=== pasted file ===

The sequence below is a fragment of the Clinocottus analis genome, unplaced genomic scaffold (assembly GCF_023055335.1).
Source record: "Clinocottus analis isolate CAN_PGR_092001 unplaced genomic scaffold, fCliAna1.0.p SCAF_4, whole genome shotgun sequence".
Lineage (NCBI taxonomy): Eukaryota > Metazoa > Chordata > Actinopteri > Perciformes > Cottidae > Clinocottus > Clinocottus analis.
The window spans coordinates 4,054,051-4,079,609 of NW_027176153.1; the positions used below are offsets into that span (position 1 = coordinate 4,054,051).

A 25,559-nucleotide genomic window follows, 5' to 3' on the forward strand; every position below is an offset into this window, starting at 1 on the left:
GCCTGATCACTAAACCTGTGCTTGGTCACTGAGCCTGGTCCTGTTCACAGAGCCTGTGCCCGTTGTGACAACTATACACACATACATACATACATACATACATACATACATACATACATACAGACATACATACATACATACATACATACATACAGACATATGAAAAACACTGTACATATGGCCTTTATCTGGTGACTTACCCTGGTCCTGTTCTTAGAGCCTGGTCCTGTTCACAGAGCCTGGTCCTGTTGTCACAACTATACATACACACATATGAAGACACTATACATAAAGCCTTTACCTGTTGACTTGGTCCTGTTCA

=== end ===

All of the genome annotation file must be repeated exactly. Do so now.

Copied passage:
The sequence below is a fragment of the Clinocottus analis genome, unplaced genomic scaffold (assembly GCF_023055335.1).
Source record: "Clinocottus analis isolate CAN_PGR_092001 unplaced genomic scaffold, fCliAna1.0.p SCAF_4, whole genome shotgun sequence".
Lineage (NCBI taxonomy): Eukaryota > Metazoa > Chordata > Actinopteri > Perciformes > Cottidae > Clinocottus > Clinocottus analis.
The window spans coordinates 4,054,051-4,079,609 of NW_027176153.1; the positions used below are offsets into that span (position 1 = coordinate 4,054,051).

A 25,559-nucleotide genomic window follows, 5' to 3' on the forward strand; every position below is an offset into this window, starting at 1 on the left:
GCCTGATCACTAAACCTGTGCTTGGTCACTGAGCCTGGTCCTGTTCACAGAGCCTGTGCCCGTTGTGACAACTATACACACATACATACATACATACATACATACATACATACATACATACAGACATACATACATACATACATACATACATACAGACATATGAAAAACACTGTACATATGGCCTTTATCTGGTGACTTACCCTGGTCCTGTTCTTAGAGCCTGGTCCTGTTCACAGAGCCTGGTCCTGTTGTCACAACTATACATACACACATATGAAGACACTATACATAAAGCCTTTACCTGTTGACTTGGTCCTGTTCA